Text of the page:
Thousands of school staff receive anti-black racism training

More than 12,000 school staff in all 213 York Region District School Board schools participated in mandatory equity training focused on anti-Black racism on the October 21 professional development day.

The training was created to increase staff understanding of:

  • Anti-Black racism and the impact of anti-Black racism on the well-being and achievement of students.
  • Best practices to address incidents of anti-Black racism and prevent recurrences.
  • Historical and systemic knowledge gaps as they relate to anti-Black racism.
  • Trends, contexts and patterns of anti-Black racism.
  • Measures to enhance equity and prevent discrimination and harassment.
  • Best practices to acknowledge and honour Black student experiences.

“Our Board is committed to championing equity and inclusivity with a specific focus on addressing anti-Black racism and other forms of hate,” said Louise Sirisko, Director of Education. “We continue to work to ensure that our schools and workplaces are safe and welcoming for all our students, families and staff members.”

“Anti-Black racism is the most common type of race and ethnicity related hate crime and, unfortunately, our schools, students, families and staff are not immune to its effects,” said Clayton LaTouche, Associate Director of Education and Co-Chair of the Anti-Black Racism Steering Committee. “How we address this and all forms of hate, both as a school system and society, is critical in our work to better meet the needs of our underserved and underperforming students.”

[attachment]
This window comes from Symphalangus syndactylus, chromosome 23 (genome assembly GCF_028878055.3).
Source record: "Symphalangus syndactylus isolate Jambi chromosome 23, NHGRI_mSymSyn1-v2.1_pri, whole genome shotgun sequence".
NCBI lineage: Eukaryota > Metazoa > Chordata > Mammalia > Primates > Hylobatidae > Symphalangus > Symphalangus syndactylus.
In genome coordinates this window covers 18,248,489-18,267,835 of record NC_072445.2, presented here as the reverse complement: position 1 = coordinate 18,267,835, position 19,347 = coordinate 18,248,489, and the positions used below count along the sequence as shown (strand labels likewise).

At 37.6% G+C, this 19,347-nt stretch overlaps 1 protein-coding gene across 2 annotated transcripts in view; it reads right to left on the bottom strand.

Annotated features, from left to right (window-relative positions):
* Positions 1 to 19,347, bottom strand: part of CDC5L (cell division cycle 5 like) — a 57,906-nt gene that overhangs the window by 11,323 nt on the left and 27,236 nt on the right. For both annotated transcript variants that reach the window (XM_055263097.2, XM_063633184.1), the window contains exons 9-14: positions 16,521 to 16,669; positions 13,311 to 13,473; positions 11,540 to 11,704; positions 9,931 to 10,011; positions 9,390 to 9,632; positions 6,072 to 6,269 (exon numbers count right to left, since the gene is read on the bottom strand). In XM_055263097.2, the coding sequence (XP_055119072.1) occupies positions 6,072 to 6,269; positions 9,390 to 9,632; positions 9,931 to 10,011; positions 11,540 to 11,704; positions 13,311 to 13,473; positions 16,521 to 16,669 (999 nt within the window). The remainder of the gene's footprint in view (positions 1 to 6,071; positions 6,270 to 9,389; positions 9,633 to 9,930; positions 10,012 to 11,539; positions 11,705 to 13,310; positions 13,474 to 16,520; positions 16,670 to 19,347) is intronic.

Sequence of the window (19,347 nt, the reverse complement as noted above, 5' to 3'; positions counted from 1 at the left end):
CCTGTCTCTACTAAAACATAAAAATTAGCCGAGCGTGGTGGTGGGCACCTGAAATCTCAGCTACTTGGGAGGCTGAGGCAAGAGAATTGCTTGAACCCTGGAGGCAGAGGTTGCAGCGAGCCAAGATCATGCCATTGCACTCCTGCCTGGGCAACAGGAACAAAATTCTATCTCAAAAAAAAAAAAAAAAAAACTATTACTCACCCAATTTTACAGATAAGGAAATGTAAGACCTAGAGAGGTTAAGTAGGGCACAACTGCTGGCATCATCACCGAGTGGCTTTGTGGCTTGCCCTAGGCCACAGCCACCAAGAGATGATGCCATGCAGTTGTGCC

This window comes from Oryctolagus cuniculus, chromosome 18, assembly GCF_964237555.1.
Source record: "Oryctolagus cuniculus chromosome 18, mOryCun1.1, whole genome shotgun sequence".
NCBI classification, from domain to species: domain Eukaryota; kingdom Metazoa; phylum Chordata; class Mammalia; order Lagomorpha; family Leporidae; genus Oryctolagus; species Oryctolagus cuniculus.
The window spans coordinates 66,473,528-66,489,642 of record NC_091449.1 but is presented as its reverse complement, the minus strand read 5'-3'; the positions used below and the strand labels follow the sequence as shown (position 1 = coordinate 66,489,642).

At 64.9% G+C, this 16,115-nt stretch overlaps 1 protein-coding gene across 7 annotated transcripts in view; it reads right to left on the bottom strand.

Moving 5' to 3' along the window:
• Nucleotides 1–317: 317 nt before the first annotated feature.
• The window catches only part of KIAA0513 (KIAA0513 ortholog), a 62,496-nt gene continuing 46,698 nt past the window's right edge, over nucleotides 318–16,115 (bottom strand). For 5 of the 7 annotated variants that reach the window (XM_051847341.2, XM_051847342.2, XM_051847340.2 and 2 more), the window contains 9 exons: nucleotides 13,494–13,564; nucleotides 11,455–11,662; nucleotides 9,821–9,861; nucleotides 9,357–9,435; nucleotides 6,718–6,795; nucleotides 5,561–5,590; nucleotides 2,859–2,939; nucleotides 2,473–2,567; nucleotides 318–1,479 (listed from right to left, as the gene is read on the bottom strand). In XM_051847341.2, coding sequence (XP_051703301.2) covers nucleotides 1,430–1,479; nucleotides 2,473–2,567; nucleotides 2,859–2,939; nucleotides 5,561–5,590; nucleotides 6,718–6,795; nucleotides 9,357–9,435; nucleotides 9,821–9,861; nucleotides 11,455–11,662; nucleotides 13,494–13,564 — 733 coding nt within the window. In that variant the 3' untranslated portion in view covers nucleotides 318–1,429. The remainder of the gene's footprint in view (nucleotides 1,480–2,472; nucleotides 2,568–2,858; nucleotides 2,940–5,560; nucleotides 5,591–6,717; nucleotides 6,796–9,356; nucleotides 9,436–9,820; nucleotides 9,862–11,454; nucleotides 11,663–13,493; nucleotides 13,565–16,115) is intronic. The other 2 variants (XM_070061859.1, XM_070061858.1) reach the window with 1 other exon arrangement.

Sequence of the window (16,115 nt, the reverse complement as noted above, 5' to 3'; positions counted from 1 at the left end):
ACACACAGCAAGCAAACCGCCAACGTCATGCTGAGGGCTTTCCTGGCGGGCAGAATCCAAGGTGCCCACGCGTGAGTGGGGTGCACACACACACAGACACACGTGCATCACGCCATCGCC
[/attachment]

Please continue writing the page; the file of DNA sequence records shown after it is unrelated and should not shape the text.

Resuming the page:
“We never want our students to experience hate or hate-related violence of any kind, including violence that is based on who our students are, their social identity. This is why we are proactively working to identify and provide training to our staff,” said Cecil Roach, Coordinating Superintendent of Education, Indigenous Education and Equity and Co-Chair of the Anti-Black Racism Steering Committee. “This training has not been done in isolation. We have provided training on anti-Black racism in the past and will continue to provide training and support to schools on an ongoing basis.”

The Board has a robust strategy to address incidents of anti-Black racism and is in the process of implementing these strategies to combat hate. The Board has also established two system-level committees – the Anti-Black Racism Steering Committee and Advisory Committee – both of which are comprised of community and academic leaders supporting the Board with advice, solutions and critical feedback to ensure Black youth and staff members are properly supported.

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